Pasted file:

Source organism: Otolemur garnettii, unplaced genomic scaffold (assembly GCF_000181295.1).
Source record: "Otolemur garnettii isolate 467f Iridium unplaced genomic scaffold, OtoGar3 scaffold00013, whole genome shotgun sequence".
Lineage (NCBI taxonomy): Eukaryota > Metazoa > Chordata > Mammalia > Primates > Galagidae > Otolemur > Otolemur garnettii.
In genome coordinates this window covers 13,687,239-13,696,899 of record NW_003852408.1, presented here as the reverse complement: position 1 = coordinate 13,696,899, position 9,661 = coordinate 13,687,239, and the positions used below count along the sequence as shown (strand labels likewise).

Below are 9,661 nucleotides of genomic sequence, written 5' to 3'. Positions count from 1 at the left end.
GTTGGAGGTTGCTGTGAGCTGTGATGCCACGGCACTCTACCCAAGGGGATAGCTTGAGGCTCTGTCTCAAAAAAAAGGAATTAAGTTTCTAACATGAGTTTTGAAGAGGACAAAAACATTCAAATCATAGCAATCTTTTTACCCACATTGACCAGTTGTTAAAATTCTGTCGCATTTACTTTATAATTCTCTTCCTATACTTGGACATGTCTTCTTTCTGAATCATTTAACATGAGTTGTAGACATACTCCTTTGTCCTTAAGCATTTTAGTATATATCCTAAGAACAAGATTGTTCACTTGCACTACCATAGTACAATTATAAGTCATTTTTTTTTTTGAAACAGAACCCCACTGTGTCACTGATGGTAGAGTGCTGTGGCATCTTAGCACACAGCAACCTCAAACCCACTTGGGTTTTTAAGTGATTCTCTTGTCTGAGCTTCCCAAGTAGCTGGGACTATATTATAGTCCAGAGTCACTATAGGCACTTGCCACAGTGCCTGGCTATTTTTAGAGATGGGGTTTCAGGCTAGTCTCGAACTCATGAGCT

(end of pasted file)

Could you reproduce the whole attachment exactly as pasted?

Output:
Source organism: Otolemur garnettii, unplaced genomic scaffold (assembly GCF_000181295.1).
Source record: "Otolemur garnettii isolate 467f Iridium unplaced genomic scaffold, OtoGar3 scaffold00013, whole genome shotgun sequence".
Lineage (NCBI taxonomy): Eukaryota > Metazoa > Chordata > Mammalia > Primates > Galagidae > Otolemur > Otolemur garnettii.
In genome coordinates this window covers 13,687,239-13,696,899 of record NW_003852408.1, presented here as the reverse complement: position 1 = coordinate 13,696,899, position 9,661 = coordinate 13,687,239, and the positions used below count along the sequence as shown (strand labels likewise).

Below are 9,661 nucleotides of genomic sequence, written 5' to 3'. Positions count from 1 at the left end.
GTTGGAGGTTGCTGTGAGCTGTGATGCCACGGCACTCTACCCAAGGGGATAGCTTGAGGCTCTGTCTCAAAAAAAAGGAATTAAGTTTCTAACATGAGTTTTGAAGAGGACAAAAACATTCAAATCATAGCAATCTTTTTACCCACATTGACCAGTTGTTAAAATTCTGTCGCATTTACTTTATAATTCTCTTCCTATACTTGGACATGTCTTCTTTCTGAATCATTTAACATGAGTTGTAGACATACTCCTTTGTCCTTAAGCATTTTAGTATATATCCTAAGAACAAGATTGTTCACTTGCACTACCATAGTACAATTATAAGTCATTTTTTTTTTTGAAACAGAACCCCACTGTGTCACTGATGGTAGAGTGCTGTGGCATCTTAGCACACAGCAACCTCAAACCCACTTGGGTTTTTAAGTGATTCTCTTGTCTGAGCTTCCCAAGTAGCTGGGACTATATTATAGTCCAGAGTCACTATAGGCACTTGCCACAGTGCCTGGCTATTTTTAGAGATGGGGTTTCAGGCTAGTCTCGAACTCATGAGCT